by Bill Droel
The term intrinsic evil is appropriate in a philosophy or theology classroom where students are presumably acquainted with some Aristotelian distinctions. Used in a presidential campaign, the term asks too much of electoral politics. Our U.S. Catholic bishops employ the term intrinsic evil a dozen times in their 2016 election guide, Forming Consciences for Faithful Citizenship. The term’s use there is, in the opinion of “The Working Catholic,” one more example of moralizing; one more ingredient in the disenchantment and frustration of our citizenry.
Politics is a “messy, limited [and] muddled activity,” writes Bernard Crick (1929-2008) in Defense of Politics (University of Chicago Press, 1962). Yet it is the most beautiful way of balancing public interests, lifestyle choices, conflicting rights, interwoven responsibilities and changing times. Politics (with its laws or policies) is always imperfect because politics is an exercise in this-worldly approximate justice. Its results at sunset must be renewed through the exercise of public virtues tomorrow morning.
“The passionate quest for certainty” is a great enemy of politics, Crick warns. “We must not hope for too much from politics.” Crick’s point is not that all politicians are immoral dealmakers. His concern is the mindset of citizens. Crick wants to strengthen democracy, which is the only alternative to all types of dictatorship. Principled people who want “total victories,” who “refuse compromise,” who have “ridiculous expectations,” and who eventually are disgusted with government actually destroy participatory democracy. Not every disagreement can bear the weight of high morality. Politics and public policies cannot fulfill the quest for moral certainty.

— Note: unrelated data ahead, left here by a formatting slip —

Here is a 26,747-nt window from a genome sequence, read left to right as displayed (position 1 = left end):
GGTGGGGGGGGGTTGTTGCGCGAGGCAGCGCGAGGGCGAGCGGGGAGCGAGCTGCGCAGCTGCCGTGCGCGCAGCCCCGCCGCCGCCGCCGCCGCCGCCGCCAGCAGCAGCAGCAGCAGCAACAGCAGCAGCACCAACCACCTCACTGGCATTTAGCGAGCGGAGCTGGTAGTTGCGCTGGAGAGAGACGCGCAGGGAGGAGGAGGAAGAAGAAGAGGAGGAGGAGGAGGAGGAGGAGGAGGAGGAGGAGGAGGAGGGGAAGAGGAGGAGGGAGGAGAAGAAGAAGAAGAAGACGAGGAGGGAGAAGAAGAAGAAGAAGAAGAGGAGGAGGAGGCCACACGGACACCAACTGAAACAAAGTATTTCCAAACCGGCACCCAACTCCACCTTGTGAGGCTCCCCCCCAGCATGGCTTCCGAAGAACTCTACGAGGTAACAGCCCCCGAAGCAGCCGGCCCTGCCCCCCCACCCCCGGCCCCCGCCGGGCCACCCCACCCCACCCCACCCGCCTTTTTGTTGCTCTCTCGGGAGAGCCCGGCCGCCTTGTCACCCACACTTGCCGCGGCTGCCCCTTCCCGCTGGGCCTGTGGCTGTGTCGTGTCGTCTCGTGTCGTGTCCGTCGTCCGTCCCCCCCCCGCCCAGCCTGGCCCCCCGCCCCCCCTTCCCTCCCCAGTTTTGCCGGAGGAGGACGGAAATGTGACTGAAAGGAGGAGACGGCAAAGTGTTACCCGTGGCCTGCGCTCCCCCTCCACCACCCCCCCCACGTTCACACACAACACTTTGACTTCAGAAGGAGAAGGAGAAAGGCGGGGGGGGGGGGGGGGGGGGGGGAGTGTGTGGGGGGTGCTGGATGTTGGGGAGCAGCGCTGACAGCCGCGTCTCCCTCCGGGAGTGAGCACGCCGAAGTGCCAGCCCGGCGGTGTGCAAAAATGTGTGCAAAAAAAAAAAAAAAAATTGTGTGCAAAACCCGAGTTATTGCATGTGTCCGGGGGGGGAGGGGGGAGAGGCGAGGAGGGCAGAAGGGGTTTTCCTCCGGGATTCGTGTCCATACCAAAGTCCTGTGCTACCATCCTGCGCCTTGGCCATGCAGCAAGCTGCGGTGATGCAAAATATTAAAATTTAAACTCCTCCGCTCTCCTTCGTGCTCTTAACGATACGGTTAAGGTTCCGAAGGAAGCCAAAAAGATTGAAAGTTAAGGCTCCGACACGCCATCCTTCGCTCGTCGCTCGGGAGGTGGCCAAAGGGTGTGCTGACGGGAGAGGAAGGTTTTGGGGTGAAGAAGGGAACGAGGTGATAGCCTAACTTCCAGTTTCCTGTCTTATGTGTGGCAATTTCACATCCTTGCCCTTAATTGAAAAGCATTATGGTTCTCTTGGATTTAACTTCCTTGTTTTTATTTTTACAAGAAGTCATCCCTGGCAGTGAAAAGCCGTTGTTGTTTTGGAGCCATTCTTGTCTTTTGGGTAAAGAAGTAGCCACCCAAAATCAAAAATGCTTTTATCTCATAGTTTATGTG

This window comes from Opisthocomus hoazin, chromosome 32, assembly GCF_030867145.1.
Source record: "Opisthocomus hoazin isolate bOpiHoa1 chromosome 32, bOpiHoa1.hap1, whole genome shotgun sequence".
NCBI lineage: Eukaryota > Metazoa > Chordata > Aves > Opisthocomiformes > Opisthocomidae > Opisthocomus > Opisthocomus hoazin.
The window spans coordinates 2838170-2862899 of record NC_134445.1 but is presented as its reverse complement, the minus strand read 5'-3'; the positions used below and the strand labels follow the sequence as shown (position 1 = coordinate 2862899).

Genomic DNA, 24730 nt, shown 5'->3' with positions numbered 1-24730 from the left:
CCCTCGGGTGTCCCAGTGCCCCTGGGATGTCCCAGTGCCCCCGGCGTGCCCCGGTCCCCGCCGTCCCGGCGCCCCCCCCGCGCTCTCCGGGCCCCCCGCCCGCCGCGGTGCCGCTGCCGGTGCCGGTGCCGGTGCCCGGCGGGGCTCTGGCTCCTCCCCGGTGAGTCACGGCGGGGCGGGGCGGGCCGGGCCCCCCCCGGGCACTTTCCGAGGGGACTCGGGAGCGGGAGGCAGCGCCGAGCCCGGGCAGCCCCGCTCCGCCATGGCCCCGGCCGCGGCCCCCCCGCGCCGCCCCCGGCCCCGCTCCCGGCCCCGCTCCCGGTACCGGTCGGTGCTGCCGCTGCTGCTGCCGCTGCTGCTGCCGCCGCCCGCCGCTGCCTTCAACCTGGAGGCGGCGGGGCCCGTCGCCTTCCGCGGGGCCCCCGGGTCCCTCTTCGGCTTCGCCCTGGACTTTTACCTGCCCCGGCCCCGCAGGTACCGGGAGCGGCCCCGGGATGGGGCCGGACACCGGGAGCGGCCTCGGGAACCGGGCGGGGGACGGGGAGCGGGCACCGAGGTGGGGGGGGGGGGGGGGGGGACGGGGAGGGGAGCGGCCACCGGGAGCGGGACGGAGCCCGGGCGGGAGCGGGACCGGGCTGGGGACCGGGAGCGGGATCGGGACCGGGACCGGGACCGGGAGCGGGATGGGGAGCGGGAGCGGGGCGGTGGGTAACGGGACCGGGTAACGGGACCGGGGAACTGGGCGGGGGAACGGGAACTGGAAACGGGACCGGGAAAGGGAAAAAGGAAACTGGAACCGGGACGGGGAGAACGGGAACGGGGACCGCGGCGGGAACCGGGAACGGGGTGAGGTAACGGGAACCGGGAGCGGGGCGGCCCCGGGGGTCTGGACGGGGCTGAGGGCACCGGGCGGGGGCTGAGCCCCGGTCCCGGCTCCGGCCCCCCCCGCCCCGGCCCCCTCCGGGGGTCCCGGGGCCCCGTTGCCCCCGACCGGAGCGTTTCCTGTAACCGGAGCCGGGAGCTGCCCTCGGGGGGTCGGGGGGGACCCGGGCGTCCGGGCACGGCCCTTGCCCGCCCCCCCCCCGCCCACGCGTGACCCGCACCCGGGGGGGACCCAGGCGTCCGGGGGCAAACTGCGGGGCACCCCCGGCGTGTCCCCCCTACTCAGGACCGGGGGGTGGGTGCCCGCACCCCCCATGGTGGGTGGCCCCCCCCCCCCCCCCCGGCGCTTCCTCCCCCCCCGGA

It is a serious sin, says Catholicism, to knowingly and willingly obtain a direct abortion and formally cooperate in abortion. The 58million abortions in the United States since 1973 are indictments on a society that values individual liberty disproportionately over community and that cares too little about eradicating poverty and supporting family life. The number of abortions has decreased and can potentially decrease further in part through the daily practice of messy politics. Too much moralizing, however, makes politics impossible.
In a sensible tone Bishop Robert McElroy of San Diego, writing in America (2/15/16), defends the bishops’ voting guide. There are several issues that require a well-formed Catholic conscience—immigration reform, safeguarding workers, the conduct of war, abortion, governmental policies on marriage and more. Neither electoral party supports the Catholic approach to all current issues. So once inside his or her voting station, what is a Catholic to do?
“Voting for a candidate whose policies may advance a particular intrinsic evil is not in itself an intrinsically evil act,” says McElroy. Contrary to how the term intrinsic evil is often waved about, McElroy refreshingly explains that “it is not a measure of the relative gravity of evil in human or political acts.” Thus, it “cannot provide a comprehensive moral roadmap for prioritizing the elements of the common good for voting.” That is, it is an error to give one’s vote to Candidate A because her intrinsic evil score is only minus two, whereas Candidate B’s intrinsic evil score is minus four.
Though McElroy makes important points, “The Working Catholic” is not a fan of the bishops’ voting guides—this year or in years past. Is there an alternative to Forming Consciences for Faithful Citizenship? “The Working Catholic” makes this suggestion: The whole church might year-after-year invest in local citizenship programs that teach public skills, sensitive to Catholic doctrine. Such programs might include labor schools, quality community organizations and top flight adult education efforts. Such programs would not include so-called Catholic lobby groups. Lobbying is standard procedure. But a lobby group is not designed for the patient effort of citizen education; it already has an agenda.
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